When I stole a kiss from you, chaste Neaera, unwilling as you were,
                                                                            I foolishly left my soul on your lips;
                                                                            And soul-less for a while, since it would not return by itself
                                                                            And the delay, however small, would have been fatal,
                                                                            I sent out my heart to seek my soul; but my heart too, caught
                                                                            By your falttering eyes, never came back to me.
                                                                            If I had not drunk in with the kiss, chaste Neaera,
                                                                            A flame as well which supports me while I am soul-less,
                                                                            That day would have shone upon your wretched lover, believe me,
                                                                            As his very last, when I stole that kiss from you.
 
 
 
 
 
 
 
 
 
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Chanson (Amours 2:49a)

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Quand je te veux raconter mes douleurs,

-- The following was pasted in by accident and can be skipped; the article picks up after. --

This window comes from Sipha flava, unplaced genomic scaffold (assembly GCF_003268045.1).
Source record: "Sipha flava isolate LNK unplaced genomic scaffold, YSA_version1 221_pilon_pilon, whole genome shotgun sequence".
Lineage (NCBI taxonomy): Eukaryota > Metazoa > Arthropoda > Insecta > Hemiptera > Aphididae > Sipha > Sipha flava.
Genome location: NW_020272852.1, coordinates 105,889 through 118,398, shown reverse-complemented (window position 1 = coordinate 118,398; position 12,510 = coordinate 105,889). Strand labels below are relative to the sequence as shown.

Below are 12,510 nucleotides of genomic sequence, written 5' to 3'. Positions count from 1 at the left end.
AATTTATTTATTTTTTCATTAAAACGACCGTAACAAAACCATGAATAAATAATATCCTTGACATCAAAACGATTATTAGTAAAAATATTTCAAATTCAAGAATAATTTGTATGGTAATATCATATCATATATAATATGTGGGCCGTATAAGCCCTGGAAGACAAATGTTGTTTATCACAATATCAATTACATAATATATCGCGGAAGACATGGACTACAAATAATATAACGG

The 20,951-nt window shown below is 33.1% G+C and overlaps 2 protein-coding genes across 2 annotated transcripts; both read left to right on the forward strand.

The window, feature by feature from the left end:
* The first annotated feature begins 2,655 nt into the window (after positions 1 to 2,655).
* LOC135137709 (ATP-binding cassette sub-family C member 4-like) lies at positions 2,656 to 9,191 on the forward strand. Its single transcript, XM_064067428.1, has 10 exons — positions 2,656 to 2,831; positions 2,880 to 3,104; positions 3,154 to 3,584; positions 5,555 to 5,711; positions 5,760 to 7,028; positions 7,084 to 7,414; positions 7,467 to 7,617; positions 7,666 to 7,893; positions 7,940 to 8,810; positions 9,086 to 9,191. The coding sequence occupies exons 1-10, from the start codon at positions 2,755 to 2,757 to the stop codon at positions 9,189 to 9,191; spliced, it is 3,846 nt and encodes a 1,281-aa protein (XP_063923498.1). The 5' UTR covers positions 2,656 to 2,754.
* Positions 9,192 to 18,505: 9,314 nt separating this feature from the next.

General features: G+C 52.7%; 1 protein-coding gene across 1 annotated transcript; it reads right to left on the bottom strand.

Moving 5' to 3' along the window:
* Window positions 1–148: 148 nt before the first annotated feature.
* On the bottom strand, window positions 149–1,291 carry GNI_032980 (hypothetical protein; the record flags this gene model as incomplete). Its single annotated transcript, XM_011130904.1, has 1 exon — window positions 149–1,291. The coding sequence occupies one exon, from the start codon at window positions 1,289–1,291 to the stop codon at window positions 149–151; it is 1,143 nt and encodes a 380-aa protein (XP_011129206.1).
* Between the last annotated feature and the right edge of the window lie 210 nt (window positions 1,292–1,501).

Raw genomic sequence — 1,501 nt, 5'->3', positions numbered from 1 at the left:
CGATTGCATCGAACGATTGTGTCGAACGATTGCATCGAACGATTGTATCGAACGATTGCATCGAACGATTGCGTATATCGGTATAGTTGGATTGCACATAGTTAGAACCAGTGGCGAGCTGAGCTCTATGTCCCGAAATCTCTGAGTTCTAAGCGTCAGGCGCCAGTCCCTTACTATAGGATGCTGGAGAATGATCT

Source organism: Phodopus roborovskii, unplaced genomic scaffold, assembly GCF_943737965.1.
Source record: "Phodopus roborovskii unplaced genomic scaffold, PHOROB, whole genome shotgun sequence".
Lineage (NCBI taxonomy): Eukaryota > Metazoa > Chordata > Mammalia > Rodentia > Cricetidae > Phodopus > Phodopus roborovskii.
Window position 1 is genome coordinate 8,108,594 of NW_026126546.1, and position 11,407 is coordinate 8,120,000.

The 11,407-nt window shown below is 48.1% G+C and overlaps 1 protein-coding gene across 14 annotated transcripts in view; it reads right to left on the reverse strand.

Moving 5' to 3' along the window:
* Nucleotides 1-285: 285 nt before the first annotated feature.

Et de quel mal en te servant je meurs,
Et quelle fiebvre ard toute ma mouelle,
Ma voix tremblote, et ma langue chancelle,
Mon cœur se pasme, et le sang me tre-saut :
En mesme instant j’endure froid et chaut,
Sur mes genoux descend une gelee,
Jusqu’aux talons une sueur salée
De tout mon corps comme un fleuve se suit,
Et sur mes yeux nage une obscure nuit :
Tant seulement mes larmes abondantes
Sont les tesmoings de mes flames ardantes,
De mes souspirs et de mon long soucy,
Qui sans parler te demandent mercy.
 
 
 
 
                                                                         When I wish to tell you of my sadness,
                                                                         And the ills of which I am dying, serving you,
                                                                         And the fever which burns all my marrow,
                                                                         My voice trembles and my tongue staggers,
                                                                         My heart faints, and my blood leaps;
                                                                         At the same moment I endure both hot and cold,